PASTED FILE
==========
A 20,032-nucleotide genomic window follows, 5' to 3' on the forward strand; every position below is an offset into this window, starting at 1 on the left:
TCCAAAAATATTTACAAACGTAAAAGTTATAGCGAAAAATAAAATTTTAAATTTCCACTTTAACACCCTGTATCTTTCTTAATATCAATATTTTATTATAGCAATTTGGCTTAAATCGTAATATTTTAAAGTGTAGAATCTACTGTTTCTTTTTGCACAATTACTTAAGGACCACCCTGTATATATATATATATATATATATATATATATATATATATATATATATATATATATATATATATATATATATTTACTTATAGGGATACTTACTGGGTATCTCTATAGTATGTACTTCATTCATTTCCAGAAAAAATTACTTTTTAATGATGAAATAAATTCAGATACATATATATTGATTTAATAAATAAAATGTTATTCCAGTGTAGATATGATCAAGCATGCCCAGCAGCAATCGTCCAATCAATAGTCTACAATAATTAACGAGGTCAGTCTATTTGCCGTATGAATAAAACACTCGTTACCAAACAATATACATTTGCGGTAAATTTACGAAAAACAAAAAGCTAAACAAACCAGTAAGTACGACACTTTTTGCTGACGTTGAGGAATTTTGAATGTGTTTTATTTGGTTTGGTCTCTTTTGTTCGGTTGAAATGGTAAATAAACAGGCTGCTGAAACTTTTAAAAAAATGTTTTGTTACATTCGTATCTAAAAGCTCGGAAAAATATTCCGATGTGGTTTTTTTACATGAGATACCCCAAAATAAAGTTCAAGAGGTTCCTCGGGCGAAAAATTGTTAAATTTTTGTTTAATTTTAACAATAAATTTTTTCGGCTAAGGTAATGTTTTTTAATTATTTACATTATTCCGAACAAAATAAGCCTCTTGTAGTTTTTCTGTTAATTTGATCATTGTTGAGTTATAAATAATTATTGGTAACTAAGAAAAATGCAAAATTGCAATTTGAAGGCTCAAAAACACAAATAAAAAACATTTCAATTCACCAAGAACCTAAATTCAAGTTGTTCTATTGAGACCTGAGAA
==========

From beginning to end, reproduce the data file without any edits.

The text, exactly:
A 20,032-nucleotide genomic window follows, 5' to 3' on the forward strand; every position below is an offset into this window, starting at 1 on the left:
TCCAAAAATATTTACAAACGTAAAAGTTATAGCGAAAAATAAAATTTTAAATTTCCACTTTAACACCCTGTATCTTTCTTAATATCAATATTTTATTATAGCAATTTGGCTTAAATCGTAATATTTTAAAGTGTAGAATCTACTGTTTCTTTTTGCACAATTACTTAAGGACCACCCTGTATATATATATATATATATATATATATATATATATATATATATATATATATATATATATATATATATATATTTACTTATAGGGATACTTACTGGGTATCTCTATAGTATGTACTTCATTCATTTCCAGAAAAAATTACTTTTTAATGATGAAATAAATTCAGATACATATATATTGATTTAATAAATAAAATGTTATTCCAGTGTAGATATGATCAAGCATGCCCAGCAGCAATCGTCCAATCAATAGTCTACAATAATTAACGAGGTCAGTCTATTTGCCGTATGAATAAAACACTCGTTACCAAACAATATACATTTGCGGTAAATTTACGAAAAACAAAAAGCTAAACAAACCAGTAAGTACGACACTTTTTGCTGACGTTGAGGAATTTTGAATGTGTTTTATTTGGTTTGGTCTCTTTTGTTCGGTTGAAATGGTAAATAAACAGGCTGCTGAAACTTTTAAAAAAATGTTTTGTTACATTCGTATCTAAAAGCTCGGAAAAATATTCCGATGTGGTTTTTTTACATGAGATACCCCAAAATAAAGTTCAAGAGGTTCCTCGGGCGAAAAATTGTTAAATTTTTGTTTAATTTTAACAATAAATTTTTTCGGCTAAGGTAATGTTTTTTAATTATTTACATTATTCCGAACAAAATAAGCCTCTTGTAGTTTTTCTGTTAATTTGATCATTGTTGAGTTATAAATAATTATTGGTAACTAAGAAAAATGCAAAATTGCAATTTGAAGGCTCAAAAACACAAATAAAAAACATTTCAATTCACCAAGAACCTAAATTCAAGTTGTTCTATTGAGACCTGAGAA